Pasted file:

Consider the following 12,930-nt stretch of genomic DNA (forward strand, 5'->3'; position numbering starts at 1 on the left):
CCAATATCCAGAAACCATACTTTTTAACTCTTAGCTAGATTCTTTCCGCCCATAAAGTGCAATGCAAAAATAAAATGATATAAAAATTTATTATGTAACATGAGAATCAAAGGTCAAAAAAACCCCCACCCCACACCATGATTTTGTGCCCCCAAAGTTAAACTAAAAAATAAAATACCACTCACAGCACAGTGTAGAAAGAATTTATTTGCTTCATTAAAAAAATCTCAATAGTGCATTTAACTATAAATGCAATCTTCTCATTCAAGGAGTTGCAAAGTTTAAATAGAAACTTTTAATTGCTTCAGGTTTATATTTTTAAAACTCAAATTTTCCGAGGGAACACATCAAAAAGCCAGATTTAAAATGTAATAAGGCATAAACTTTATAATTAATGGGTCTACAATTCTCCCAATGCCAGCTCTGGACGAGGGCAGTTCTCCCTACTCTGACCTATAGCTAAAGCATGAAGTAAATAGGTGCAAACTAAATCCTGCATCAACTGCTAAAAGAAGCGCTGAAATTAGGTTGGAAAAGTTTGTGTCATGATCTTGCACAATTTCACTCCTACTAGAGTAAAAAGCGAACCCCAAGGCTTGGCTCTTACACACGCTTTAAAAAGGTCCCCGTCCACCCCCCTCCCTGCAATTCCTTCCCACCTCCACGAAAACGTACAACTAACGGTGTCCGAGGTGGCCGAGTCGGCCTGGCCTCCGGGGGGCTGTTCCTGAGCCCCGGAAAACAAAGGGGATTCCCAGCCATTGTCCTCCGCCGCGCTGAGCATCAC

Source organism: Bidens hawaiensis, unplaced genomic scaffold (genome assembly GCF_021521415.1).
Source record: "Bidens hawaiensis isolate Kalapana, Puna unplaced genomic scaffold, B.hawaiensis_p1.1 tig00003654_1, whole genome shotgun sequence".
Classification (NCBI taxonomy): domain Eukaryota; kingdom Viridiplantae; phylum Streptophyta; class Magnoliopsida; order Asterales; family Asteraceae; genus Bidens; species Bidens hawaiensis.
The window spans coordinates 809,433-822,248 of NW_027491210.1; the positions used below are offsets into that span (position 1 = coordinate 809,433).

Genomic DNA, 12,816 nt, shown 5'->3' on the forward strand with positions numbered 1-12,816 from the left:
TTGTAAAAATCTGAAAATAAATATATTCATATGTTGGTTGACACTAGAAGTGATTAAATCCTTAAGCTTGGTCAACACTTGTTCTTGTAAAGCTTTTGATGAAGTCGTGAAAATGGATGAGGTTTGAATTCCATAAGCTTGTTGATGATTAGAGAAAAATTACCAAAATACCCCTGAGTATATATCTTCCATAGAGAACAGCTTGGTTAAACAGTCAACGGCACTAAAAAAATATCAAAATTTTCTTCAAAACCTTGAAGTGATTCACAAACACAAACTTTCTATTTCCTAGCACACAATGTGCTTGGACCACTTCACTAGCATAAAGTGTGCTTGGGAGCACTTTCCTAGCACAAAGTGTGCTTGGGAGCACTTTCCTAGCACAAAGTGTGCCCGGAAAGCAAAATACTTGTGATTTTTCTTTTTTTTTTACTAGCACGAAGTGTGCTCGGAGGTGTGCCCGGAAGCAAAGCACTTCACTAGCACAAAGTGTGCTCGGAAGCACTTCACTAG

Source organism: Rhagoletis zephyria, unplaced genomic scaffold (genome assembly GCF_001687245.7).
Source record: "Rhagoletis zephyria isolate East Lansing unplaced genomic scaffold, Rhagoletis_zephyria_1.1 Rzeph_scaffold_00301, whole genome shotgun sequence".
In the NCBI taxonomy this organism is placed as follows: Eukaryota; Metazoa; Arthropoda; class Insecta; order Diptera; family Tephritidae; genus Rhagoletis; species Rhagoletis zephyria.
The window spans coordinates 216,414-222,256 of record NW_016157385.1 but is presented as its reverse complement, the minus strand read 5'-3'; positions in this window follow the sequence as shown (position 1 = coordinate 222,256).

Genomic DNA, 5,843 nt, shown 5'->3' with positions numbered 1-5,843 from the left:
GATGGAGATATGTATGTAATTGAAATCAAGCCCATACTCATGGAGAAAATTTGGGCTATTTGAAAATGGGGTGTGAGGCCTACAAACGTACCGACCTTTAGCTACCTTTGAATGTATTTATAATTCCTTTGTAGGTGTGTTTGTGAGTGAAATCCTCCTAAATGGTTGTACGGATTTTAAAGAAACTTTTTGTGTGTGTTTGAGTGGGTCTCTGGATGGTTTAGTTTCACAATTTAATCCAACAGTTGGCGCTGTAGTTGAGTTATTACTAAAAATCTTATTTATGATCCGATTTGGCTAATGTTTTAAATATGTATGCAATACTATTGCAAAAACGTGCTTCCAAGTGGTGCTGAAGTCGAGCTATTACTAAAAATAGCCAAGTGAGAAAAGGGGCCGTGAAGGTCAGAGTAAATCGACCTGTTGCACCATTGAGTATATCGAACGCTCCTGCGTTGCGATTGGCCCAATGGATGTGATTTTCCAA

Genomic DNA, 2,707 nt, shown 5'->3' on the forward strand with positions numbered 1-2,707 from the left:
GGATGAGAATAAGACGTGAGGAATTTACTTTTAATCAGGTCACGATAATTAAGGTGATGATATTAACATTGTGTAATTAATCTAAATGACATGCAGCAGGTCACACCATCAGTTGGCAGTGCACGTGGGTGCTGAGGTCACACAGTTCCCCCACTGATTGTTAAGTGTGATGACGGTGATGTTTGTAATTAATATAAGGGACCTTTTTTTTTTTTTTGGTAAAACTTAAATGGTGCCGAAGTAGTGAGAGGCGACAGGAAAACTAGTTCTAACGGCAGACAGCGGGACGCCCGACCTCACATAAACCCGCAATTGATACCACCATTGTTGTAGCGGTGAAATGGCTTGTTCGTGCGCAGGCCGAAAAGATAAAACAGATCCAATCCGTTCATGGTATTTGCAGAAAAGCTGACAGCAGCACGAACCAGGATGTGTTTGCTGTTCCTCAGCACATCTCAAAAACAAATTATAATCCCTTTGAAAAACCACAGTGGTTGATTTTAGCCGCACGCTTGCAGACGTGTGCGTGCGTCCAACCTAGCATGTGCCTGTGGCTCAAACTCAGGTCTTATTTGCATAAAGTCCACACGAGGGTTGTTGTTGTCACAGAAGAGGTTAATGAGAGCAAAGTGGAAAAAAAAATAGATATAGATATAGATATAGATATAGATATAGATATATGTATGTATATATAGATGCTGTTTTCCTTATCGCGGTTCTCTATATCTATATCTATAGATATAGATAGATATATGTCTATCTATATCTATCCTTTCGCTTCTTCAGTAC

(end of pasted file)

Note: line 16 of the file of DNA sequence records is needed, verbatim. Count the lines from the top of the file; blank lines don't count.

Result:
GGATGAGAATAAGACGTGAGGAATTTACTTTTAATCAGGTCACGATAATTAAGGTGATGATATTAACATTGTGTAATTAATCTAAATGACATGCAGCAGGTCACACCATCAGTTGGCAGTGCACGTGGGTGCTGAGGTCACACAGTTCCCCCACTGATTGTTAAGTGTGATGACGGTGATGTTTGTAATTAATATAAGGGACCTTTTTTTTTTTTTTGGTAAAACTTAAATGGTGCCGAAGTAGTGAGAGGCGACAGGAAAACTAGTTCTAACGGCAGACAGCGGGACGCCCGACCTCACATAAACCCGCAATTGATACCACCATTGTTGTAGCGGTGAAATGGCTTGTTCGTGCGCAGGCCGAAAAGATAAAACAGATCCAATCCGTTCATGGTATTTGCAGAAAAGCTGACAGCAGCACGAACCAGGATGTGTTTGCTGTTCCTCAGCACATCTCAAAAACAAATTATAATCCCTTTGAAAAACCACAGTGGTTGATTTTAGCCGCACGCTTGCAGACGTGTGCGTGCGTCCAACCTAGCATGTGCCTGTGGCTCAAACTCAGGTCTTATTTGCATAAAGTCCACACGAGGGTTGTTGTTGTCACAGAAGAGGTTAATGAGAGCAAAGTGGAAAAAAAAATAGATATAGATATAGATATAGATATAGATATAGATATATGTATGTATATATAGATGCTGTTTTCCTTATCGCGGTTCTCTATATCTATATCTATAGATATAGATAGATATATGTCTATCTATATCTATCCTTTCGCTTCTTCAGTAC